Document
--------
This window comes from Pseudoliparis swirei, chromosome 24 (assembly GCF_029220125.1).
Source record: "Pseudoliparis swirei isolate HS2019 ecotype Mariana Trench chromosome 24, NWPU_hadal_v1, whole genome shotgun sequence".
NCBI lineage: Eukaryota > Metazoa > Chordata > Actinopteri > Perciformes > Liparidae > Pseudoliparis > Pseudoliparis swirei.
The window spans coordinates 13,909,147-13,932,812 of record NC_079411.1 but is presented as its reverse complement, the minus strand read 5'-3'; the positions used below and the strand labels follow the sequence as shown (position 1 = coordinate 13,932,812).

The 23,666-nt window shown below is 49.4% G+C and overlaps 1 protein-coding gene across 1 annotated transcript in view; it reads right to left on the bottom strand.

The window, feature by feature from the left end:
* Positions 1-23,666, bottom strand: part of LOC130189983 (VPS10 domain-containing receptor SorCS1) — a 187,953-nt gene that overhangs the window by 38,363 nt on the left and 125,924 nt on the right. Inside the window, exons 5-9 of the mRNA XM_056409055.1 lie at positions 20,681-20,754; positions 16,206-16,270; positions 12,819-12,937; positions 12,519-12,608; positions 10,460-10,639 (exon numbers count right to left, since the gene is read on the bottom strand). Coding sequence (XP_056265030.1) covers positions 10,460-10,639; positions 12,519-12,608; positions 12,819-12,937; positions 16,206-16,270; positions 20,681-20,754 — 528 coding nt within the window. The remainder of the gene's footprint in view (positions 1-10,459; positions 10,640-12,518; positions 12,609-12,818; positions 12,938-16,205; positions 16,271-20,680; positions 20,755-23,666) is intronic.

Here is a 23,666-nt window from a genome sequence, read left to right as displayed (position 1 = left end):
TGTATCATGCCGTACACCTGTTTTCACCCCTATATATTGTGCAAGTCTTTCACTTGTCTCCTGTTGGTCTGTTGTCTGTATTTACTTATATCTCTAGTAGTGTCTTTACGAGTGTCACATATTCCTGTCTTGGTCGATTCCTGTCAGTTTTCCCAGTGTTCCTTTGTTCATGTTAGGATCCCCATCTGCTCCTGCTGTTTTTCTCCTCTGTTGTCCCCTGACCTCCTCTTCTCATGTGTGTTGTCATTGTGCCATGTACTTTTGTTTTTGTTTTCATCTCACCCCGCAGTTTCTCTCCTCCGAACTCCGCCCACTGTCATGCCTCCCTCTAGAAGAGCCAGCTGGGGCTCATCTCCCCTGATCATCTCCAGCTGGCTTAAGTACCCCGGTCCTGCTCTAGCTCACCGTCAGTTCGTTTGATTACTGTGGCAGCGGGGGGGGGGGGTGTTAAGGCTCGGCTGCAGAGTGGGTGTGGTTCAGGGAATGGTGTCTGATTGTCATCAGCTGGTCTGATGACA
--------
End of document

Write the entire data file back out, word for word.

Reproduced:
This window comes from Pseudoliparis swirei, chromosome 24 (assembly GCF_029220125.1).
Source record: "Pseudoliparis swirei isolate HS2019 ecotype Mariana Trench chromosome 24, NWPU_hadal_v1, whole genome shotgun sequence".
NCBI lineage: Eukaryota > Metazoa > Chordata > Actinopteri > Perciformes > Liparidae > Pseudoliparis > Pseudoliparis swirei.
The window spans coordinates 13,909,147-13,932,812 of record NC_079411.1 but is presented as its reverse complement, the minus strand read 5'-3'; the positions used below and the strand labels follow the sequence as shown (position 1 = coordinate 13,932,812).

The 23,666-nt window shown below is 49.4% G+C and overlaps 1 protein-coding gene across 1 annotated transcript in view; it reads right to left on the bottom strand.

The window, feature by feature from the left end:
* Positions 1-23,666, bottom strand: part of LOC130189983 (VPS10 domain-containing receptor SorCS1) — a 187,953-nt gene that overhangs the window by 38,363 nt on the left and 125,924 nt on the right. Inside the window, exons 5-9 of the mRNA XM_056409055.1 lie at positions 20,681-20,754; positions 16,206-16,270; positions 12,819-12,937; positions 12,519-12,608; positions 10,460-10,639 (exon numbers count right to left, since the gene is read on the bottom strand). Coding sequence (XP_056265030.1) covers positions 10,460-10,639; positions 12,519-12,608; positions 12,819-12,937; positions 16,206-16,270; positions 20,681-20,754 — 528 coding nt within the window. The remainder of the gene's footprint in view (positions 1-10,459; positions 10,640-12,518; positions 12,609-12,818; positions 12,938-16,205; positions 16,271-20,680; positions 20,755-23,666) is intronic.

Here is a 23,666-nt window from a genome sequence, read left to right as displayed (position 1 = left end):
TGTATCATGCCGTACACCTGTTTTCACCCCTATATATTGTGCAAGTCTTTCACTTGTCTCCTGTTGGTCTGTTGTCTGTATTTACTTATATCTCTAGTAGTGTCTTTACGAGTGTCACATATTCCTGTCTTGGTCGATTCCTGTCAGTTTTCCCAGTGTTCCTTTGTTCATGTTAGGATCCCCATCTGCTCCTGCTGTTTTTCTCCTCTGTTGTCCCCTGACCTCCTCTTCTCATGTGTGTTGTCATTGTGCCATGTACTTTTGTTTTTGTTTTCATCTCACCCCGCAGTTTCTCTCCTCCGAACTCCGCCCACTGTCATGCCTCCCTCTAGAAGAGCCAGCTGGGGCTCATCTCCCCTGATCATCTCCAGCTGGCTTAAGTACCCCGGTCCTGCTCTAGCTCACCGTCAGTTCGTTTGATTACTGTGGCAGCGGGGGGGGGGGGTGTTAAGGCTCGGCTGCAGAGTGGGTGTGGTTCAGGGAATGGTGTCTGATTGTCATCAGCTGGTCTGATGACA